What is an urgent issue facing education?

I think we all need to be obsessed with the fact that we have fewer than a third of our Black children in New Orleans reading on grade level, a proxy for basic literacy skills. <To put this in context 60% Post-Civil War not literate. Today 60% of Black children in NOLA not reading on grade level. > We all know what literacy (or lack thereof means for the possibility of a thriving life). But we need to be more curious about the secret weapons we have in our backyard to address this issue: Black educators. Black people - specifically African-Americans - are the only people who were legally forbidden to learn how to read in this country. Historically, Black institutions and educators have been integral to counteracting that. At their best, to quote education scholar Dr. Jarvis Givens, they are “centers of refuge, sites for alternative education and political advocacy, and more generally a web of networks forming a counterpublic to address the needs of a civically estranged [and symbolically degraded] people.” Therefore we should be concerned with the residual effect of disparity of access to resources for Black-led, Black-governed schools and the worrisome attrition we see among Black educators, particularly Black women.


How did you end up where you are today?

After I graduated from McDonough #35, I attended Harvard University where I have the dubious distinction of being the only Black student accepted from Louisiana that year. It was a rich experience – challenging, rewarding, eye-opening – and it made me appreciate just how much I relied on the “spirit capital” I gained from my Black teachers in hard moments when it was easy to second guess myself or feel like I didn’t belong. I’ve always been deeply interested in inclusive narratives and storytelling, so after college I moved to New York to pursue a career in publishing, eventually working as a book and digital content editor for Time Warner, McGraw-Hill and Princeton Review. The projects I acquired and developed were focused on serving the needs of diverse student populations, specifically first-generation college students, LGBTQ students, and underrepresented minorities. Then Katrina happened and sent me spinning. It was very painful to watch that unfold although I was grateful that my family was ok. In retrospect I can see the pattern of neglect we saw during Katrina repeated in the neglect of certain communities we’re seeing during COVID-19, Hurricane Ida, Roe v Wade and beyond. Getting to the root of why that pattern of neglect exists, who is made most vulnerable because of it, and what we can do about it has become my life’s work.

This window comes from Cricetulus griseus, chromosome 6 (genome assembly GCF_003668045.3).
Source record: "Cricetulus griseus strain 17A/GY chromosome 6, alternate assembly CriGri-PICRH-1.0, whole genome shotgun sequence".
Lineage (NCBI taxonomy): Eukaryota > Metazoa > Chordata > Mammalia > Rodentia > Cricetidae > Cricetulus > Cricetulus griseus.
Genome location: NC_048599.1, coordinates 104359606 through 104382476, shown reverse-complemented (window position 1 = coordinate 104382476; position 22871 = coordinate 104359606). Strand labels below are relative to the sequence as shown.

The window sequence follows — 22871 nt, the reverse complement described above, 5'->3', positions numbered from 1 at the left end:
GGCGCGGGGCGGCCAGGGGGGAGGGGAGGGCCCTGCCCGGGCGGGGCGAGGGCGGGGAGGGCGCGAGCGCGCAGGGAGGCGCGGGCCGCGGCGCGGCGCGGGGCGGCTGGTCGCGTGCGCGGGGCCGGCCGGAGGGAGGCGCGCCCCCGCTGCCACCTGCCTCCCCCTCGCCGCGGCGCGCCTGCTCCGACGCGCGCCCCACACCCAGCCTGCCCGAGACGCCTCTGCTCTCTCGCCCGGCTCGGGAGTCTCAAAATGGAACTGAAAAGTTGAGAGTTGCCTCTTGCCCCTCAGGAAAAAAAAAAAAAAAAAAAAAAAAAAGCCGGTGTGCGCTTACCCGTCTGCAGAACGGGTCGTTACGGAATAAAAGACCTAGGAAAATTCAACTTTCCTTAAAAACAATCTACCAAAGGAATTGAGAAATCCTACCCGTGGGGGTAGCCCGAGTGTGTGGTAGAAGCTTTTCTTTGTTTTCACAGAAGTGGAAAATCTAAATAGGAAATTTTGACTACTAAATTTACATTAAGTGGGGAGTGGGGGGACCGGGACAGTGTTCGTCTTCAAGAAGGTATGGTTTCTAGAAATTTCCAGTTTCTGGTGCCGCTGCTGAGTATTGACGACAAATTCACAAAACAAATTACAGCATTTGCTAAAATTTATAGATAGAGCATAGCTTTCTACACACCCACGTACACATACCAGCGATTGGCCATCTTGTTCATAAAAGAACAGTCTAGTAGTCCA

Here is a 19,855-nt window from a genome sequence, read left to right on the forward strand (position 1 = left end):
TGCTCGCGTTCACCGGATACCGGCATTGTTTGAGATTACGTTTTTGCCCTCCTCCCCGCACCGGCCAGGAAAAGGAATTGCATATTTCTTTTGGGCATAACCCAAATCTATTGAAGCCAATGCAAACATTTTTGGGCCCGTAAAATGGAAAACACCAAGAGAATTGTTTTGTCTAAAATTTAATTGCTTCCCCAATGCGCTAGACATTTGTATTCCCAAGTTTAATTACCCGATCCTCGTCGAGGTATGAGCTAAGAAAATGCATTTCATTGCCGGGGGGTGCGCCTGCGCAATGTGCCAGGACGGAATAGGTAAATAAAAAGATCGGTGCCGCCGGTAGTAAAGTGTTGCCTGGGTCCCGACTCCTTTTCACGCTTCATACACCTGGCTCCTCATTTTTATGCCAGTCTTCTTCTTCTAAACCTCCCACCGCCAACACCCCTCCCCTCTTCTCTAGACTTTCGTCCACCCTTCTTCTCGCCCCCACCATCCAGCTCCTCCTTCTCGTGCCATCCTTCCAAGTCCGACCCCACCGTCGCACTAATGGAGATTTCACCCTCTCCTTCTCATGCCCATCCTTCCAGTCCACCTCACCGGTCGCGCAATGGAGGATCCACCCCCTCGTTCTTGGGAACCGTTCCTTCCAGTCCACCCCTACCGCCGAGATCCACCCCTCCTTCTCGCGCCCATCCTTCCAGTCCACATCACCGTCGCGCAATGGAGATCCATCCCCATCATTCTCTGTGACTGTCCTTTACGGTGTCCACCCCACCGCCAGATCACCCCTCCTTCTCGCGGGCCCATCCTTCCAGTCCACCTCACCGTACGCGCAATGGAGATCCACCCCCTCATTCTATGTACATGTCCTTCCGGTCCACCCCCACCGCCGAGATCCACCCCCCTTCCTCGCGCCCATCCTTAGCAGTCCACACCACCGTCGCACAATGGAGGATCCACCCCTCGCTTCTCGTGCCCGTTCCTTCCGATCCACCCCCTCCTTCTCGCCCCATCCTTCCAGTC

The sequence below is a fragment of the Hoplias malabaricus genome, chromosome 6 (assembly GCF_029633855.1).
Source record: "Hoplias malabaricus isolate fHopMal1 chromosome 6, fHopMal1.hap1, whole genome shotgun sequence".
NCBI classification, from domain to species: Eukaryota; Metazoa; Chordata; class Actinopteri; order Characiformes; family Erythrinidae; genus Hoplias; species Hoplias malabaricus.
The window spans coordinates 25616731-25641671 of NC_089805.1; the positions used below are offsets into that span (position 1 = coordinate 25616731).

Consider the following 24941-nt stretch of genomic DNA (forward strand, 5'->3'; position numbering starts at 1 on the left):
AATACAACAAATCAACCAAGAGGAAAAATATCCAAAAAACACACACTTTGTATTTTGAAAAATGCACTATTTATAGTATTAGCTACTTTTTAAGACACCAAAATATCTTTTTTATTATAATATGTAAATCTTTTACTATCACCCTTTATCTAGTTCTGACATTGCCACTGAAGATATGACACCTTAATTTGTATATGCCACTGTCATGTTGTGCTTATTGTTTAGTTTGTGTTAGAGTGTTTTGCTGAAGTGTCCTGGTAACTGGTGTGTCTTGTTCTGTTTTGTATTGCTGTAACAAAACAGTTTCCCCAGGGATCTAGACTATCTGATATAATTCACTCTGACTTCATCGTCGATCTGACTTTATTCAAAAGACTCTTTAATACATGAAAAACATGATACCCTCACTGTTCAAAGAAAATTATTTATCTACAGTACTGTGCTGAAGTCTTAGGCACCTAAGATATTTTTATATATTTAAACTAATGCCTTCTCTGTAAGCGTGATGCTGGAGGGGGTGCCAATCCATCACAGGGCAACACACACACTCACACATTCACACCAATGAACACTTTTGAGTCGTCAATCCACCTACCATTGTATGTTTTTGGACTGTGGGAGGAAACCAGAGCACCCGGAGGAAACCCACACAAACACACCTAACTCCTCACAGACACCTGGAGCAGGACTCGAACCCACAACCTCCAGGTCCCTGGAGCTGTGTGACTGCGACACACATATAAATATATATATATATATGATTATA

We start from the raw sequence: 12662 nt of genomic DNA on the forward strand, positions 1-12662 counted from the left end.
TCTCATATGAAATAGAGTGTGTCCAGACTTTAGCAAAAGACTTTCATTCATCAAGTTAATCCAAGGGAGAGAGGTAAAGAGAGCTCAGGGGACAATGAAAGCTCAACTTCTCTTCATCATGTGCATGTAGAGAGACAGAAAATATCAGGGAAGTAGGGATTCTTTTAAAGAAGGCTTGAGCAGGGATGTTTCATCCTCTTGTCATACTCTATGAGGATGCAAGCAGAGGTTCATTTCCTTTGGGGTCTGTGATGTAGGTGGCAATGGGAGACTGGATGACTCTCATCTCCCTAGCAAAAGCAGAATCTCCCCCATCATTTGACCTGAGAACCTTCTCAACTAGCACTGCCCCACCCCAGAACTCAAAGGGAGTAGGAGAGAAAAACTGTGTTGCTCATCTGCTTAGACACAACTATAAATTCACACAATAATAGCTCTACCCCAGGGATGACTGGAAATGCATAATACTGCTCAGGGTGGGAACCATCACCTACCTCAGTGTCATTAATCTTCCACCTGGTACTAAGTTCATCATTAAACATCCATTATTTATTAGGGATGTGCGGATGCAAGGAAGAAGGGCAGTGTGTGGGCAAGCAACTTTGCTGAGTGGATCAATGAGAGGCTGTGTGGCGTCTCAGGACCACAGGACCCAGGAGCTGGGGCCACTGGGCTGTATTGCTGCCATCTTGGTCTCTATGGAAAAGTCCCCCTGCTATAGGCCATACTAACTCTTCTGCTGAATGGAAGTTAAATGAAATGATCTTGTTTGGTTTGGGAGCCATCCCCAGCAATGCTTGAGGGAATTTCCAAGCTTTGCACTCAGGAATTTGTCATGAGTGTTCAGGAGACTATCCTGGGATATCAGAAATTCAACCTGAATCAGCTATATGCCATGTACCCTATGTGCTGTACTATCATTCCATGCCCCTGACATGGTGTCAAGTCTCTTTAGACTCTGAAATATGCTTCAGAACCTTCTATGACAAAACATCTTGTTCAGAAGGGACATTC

I’ve worked in the education sector for many years and in every one of my roles I’ve been on the front end of birthing something new into the world that amplifies the voice and agency of marginalized communities.